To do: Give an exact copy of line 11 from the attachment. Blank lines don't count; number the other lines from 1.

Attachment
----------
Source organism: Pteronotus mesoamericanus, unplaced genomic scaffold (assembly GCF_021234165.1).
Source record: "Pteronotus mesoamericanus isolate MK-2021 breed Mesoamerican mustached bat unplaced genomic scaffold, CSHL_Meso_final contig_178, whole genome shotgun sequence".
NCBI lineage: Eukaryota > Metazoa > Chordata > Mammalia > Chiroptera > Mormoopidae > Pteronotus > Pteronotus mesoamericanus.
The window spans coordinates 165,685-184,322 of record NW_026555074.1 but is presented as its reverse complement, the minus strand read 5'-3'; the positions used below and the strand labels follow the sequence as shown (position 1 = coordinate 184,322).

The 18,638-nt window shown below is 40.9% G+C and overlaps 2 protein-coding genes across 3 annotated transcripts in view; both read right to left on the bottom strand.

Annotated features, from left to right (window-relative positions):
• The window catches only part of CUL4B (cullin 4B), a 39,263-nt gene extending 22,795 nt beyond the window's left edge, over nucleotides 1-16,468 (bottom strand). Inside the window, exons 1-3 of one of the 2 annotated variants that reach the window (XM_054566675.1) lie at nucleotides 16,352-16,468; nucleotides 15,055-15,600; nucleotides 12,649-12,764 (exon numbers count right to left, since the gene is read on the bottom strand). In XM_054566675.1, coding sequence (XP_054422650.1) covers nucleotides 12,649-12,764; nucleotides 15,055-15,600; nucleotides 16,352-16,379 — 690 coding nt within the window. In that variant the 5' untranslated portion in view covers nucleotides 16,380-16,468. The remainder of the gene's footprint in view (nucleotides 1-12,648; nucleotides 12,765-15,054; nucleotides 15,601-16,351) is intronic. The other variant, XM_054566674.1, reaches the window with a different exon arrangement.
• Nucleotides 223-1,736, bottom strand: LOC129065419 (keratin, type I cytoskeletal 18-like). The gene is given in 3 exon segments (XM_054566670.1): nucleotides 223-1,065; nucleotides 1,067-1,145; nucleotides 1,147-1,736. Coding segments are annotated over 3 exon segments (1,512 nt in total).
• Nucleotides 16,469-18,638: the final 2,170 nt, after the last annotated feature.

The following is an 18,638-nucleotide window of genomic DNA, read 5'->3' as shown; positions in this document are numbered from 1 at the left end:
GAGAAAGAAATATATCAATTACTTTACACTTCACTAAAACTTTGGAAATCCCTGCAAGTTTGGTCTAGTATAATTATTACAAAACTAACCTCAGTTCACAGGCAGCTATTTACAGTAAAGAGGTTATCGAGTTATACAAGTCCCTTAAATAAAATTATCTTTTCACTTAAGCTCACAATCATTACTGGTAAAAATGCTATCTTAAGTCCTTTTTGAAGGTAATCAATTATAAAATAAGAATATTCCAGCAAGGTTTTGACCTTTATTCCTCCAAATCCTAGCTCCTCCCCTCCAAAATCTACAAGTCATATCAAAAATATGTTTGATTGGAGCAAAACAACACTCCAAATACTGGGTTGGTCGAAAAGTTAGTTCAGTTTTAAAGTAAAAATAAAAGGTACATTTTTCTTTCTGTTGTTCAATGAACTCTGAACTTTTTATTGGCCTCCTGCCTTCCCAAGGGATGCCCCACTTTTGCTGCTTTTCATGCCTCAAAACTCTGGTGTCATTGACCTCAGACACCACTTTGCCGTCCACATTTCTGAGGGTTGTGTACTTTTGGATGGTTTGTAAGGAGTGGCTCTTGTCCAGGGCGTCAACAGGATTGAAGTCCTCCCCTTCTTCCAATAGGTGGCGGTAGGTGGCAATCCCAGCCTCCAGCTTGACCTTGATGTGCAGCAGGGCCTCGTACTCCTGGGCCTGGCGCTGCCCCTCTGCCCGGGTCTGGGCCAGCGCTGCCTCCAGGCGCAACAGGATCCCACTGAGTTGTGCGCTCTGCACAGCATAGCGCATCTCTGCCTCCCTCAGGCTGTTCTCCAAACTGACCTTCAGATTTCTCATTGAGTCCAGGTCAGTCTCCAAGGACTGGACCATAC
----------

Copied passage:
GAGAAAGAAATATATCAATTACTTTACACTTCACTAAAACTTTGGAAATCCCTGCAAGTTTGGTCTAGTATAATTATTACAAAACTAACCTCAGTTCACAGGCAGCTATTTACAGTAAAGAGGTTATCGAGTTATACAAGTCCCTTAAATAAAATTATCTTTTCACTTAAGCTCACAATCATTACTGGTAAAAATGCTATCTTAAGTCCTTTTTGAAGGTAATCAATTATAAAATAAGAATATTCCAGCAAGGTTTTGACCTTTATTCCTCCAAATCCTAGCTCCTCCCCTCCAAAATCTACAAGTCATATCAAAAATATGTTTGATTGGAGCAAAACAACACTCCAAATACTGGGTTGGTCGAAAAGTTAGTTCAGTTTTAAAGTAAAAATAAAAGGTACATTTTTCTTTCTGTTGTTCAATGAACTCTGAACTTTTTATTGGCCTCCTGCCTTCCCAAGGGATGCCCCACTTTTGCTGCTTTTCATGCCTCAAAACTCTGGTGTCATTGACCTCAGACACCACTTTGCCGTCCACATTTCTGAGGGTTGTGTACTTTTGGATGGTTTGTAAGGAGTGGCTCTTGTCCAGGGCGTCAACAGGATTGAAGTCCTCCCCTTCTTCCAATAGGTGGCGGTAGGTGGCAATCCCAGCCTCCAGCTTGACCTTGATGTGCAGCAGGGCCTCGTACTCCTGGGCCTGGCGCTGCCCCTCTGCCCGGGTCTGGGCCAGCGCTGCCTCCAGGCGCAACAGGATCCCACTGAGTTGTGCGCTCTGCACAGCATAGCGCATCTCTGCCTCCCTCAGGCTGTTCTCCAAACTGACCTTCAGATTTCTCATTGAGTCCAGGTCAGTCTCCAAGGACTGGACCATAC